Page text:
Patients with depression who fail to benefit from antidepressant drugs may do better if they are also treated with a type of "talking" psychotherapy called CBT, according to new research published on Friday.
In the first large-scale trial to test the effectiveness of cognitive behavioural therapy, or CBT, alongside medication for depression, scientists said they found that the combination works where drug treatment alone fails.
Nicola Wiles of Bristol University's school of social and community medicine, who led the study, said the findings underline the need to increase the availability of therapy for depressed patients.
"While there have been initiatives to increase access to CBT in both the UK and Australia, worldwide initiatives are rare," she said in a statement.
Wiles and colleagues recruited 469 adults from across Britain who had not responded to at least 6 weeks of treatment with an antidepressant. For the study, 235 patients continued with their usual antidepressant medication, while 234 patients got their usual care plus CBT and were followed up for 12 months.
The results, published in The Lancet medical journal, showed
that after 6 months, 46 per cent of those who got CBT as well as their usual care had improved - reporting at least a 50 per cent reduction in their depressive symptoms. This compared to 22 per cent of those who did not get CBT.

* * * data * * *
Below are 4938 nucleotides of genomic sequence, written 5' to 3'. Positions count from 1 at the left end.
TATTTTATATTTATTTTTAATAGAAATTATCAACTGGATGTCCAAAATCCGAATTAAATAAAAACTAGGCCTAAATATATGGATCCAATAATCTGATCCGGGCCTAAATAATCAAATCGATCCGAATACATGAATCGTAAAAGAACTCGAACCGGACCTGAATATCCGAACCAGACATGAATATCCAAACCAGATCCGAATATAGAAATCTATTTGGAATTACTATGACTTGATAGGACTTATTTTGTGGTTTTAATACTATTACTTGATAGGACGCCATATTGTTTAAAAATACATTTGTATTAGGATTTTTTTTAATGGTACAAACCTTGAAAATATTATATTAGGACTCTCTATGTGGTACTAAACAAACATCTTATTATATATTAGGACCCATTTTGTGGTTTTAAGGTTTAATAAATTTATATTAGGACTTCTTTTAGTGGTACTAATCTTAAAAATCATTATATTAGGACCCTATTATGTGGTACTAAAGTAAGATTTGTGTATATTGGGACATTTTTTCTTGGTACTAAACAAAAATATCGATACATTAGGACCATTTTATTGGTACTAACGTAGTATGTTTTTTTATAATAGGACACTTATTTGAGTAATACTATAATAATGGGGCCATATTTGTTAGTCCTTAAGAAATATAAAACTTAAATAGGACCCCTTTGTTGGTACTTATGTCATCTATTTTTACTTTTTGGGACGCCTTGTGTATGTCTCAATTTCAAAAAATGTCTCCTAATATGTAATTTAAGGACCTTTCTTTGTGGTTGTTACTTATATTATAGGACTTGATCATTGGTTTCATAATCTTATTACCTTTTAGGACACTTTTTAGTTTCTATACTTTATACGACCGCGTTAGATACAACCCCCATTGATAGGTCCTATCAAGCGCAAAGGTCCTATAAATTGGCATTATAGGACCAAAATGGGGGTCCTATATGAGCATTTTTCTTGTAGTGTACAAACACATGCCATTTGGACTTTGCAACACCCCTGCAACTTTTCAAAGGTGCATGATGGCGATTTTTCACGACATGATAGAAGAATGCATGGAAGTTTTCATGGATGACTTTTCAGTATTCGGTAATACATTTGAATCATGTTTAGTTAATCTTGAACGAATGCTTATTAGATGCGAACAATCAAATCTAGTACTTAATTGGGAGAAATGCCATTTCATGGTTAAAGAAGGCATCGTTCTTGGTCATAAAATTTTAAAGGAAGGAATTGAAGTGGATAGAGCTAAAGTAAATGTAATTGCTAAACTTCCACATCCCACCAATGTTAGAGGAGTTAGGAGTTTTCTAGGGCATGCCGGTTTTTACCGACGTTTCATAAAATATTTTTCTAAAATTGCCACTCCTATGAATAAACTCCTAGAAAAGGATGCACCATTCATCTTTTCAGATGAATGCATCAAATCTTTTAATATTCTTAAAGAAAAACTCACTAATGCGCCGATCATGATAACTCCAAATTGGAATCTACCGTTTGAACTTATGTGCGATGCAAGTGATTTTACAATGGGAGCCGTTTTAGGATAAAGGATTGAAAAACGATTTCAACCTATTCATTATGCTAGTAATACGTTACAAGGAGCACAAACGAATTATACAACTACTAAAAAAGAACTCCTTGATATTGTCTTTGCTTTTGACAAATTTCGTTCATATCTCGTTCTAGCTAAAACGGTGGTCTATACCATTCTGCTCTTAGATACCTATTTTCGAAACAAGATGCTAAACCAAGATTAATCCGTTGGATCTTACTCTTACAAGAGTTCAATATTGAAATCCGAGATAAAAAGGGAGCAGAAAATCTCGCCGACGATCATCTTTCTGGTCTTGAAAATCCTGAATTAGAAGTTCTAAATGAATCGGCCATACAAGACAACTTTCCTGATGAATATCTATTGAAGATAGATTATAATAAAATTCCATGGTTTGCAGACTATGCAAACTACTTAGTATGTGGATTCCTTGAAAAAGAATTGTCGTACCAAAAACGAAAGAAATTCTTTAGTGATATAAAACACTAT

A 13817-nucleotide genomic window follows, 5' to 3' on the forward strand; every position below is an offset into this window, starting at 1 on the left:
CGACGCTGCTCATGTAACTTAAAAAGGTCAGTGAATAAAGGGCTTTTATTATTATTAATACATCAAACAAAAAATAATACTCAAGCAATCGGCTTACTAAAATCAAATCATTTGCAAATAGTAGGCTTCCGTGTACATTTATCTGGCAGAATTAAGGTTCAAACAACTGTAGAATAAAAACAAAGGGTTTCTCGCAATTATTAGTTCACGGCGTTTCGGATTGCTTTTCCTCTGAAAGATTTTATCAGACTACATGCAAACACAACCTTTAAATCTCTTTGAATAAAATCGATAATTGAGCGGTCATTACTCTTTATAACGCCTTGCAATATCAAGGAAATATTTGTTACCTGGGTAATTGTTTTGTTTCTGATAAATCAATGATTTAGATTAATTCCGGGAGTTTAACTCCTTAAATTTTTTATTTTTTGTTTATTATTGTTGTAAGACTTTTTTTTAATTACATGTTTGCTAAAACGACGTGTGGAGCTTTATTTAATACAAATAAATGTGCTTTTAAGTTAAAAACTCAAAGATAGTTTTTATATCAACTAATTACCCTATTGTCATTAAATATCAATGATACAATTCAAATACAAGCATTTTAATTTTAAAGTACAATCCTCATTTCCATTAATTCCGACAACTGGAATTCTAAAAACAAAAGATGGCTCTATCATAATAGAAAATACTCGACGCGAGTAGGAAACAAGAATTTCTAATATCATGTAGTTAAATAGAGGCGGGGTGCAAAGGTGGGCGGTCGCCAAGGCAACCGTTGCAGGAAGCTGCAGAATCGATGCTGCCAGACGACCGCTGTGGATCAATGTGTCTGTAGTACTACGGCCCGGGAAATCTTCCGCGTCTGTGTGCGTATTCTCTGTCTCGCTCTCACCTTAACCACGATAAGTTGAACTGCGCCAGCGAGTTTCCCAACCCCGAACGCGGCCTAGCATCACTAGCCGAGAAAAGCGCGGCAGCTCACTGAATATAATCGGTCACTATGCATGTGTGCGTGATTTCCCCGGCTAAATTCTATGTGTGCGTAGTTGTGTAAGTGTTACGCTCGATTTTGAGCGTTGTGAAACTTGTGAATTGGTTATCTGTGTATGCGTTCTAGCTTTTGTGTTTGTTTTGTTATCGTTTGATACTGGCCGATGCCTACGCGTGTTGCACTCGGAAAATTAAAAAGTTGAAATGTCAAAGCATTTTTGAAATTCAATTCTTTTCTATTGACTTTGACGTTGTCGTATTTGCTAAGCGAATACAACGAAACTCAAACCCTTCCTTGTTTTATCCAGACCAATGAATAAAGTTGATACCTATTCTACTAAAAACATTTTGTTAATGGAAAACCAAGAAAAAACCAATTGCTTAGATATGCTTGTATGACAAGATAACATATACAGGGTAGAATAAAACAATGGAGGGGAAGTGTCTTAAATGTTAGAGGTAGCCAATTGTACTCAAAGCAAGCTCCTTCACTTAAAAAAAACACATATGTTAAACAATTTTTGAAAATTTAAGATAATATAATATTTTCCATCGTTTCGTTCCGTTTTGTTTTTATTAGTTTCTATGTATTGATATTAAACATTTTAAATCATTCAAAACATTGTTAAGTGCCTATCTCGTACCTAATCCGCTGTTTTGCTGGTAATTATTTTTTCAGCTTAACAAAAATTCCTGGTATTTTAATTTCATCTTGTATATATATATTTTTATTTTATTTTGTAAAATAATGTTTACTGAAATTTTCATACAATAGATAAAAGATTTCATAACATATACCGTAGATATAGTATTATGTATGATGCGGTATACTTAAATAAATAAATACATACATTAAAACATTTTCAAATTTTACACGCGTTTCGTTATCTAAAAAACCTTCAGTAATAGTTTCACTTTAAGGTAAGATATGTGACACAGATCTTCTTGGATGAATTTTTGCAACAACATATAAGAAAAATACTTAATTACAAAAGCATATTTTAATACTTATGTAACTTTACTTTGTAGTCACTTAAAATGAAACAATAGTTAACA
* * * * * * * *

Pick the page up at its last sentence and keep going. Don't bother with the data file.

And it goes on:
Patients treated with CBT, which involves talking through behaviours and ways of thinking with a trained psychotherapist or psychologist, were also more likely to go into remission and have fewer symptoms of anxiety, the researchers said. Similar effects were reported at 12 months.
Major depression affects around 20 per cent of people at some
point in their lives. The World Health Organisation (WHO) predicts that by 2020, depression will rival heart disease as the health disorder with the highest global disease burden.
While there are many antidepressants on the market, including top sellers such as Prozac and Seroxat, it is widely accepted that many antidepressants work in only half of patients half of the time, and drugmakers are struggling to come up with a new generation of drugs in this field.
Willem Kuyken, a clinical psychology